Earlier this year, for instance, the firm bought DeepCube for $70 million before acquiring Nanofabrica for over $50 million, in deals that have since allowed it to absorb teams with extensive machine learning and microprinting expertise.
Nano Dimension has also sought to drive sales by advancing its technologies and exploring new applications for them. This has led the company to work with the likes of Fraunhofer IPA, to develop a novel freeform electronics 3D printing and assembly approach, as well as the University of Technology Sydney, to fabricate enhanced 5G antenna arrays.
As part of a similar program, Nano Dimension has paired up with long-term partner Hensoldt as well, to form a joint venture called ‘J.A.M.E.S.’ Designed to act as a design community for exchanging best practises surrounding the production and integration of AMEs, J.A.M.E.S is now said to have served as an ideal test bed for the new DragonFly too, with the system making PCBs much easier to make than before.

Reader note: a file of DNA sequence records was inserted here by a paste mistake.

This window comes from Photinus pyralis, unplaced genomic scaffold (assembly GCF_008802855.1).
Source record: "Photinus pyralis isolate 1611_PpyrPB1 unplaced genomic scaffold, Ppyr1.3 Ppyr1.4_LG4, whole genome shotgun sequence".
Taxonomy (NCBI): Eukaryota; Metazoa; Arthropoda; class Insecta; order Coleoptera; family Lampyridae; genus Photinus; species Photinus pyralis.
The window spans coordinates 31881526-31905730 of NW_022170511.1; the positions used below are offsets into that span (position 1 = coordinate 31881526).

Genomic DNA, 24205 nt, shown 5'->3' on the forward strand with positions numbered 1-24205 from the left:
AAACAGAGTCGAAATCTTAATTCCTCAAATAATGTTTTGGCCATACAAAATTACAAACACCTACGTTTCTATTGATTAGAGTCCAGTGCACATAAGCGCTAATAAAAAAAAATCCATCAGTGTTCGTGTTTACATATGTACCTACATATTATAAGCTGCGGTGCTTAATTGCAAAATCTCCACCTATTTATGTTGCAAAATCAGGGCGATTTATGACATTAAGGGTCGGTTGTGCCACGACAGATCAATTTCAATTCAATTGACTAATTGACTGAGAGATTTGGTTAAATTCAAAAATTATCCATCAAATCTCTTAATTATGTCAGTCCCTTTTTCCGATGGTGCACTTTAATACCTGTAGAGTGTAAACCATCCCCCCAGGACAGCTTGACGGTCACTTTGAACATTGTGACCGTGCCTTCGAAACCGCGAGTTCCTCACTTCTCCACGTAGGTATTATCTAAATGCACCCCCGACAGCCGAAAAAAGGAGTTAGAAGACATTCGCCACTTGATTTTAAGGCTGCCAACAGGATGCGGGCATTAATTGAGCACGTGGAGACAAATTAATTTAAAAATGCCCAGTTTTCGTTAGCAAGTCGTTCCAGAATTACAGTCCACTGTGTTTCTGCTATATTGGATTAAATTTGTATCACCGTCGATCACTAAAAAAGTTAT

A FLIGHT-enabled DragonFly
Marketed as a ‘Dielectric & Conductive Materials AM System,’ Nano Dimension’s long awaited DragonFly IV 3D printer is built from the ground up to enable the fabrication of high-performance electronics. Impressively, the machine is said to be capable of depositing materials while simultaneously integrating in-situ capacitors, antennas, coils and transformers, in addition to a range of other electromechanical parts.
Compared to the firm’s previous machines, the DragonFly IV is also able to create electronics with greater conductive predictability, as well as at higher quantities and more precise levels of detail, including those that incorporate HDI-level elements and traces down to a size of just 75µm.
To make turning ECAD designs into practical 3D printable products as easy as possible, Nano Dimension has launched its latest system in tandem with its new FLIGHT software. Complete with intelligent verification, slicing and job control functionalities, the program enables the 3D modelling of sophisticated parts, while ensuring that users’ designs comply with the system’s processing requirements.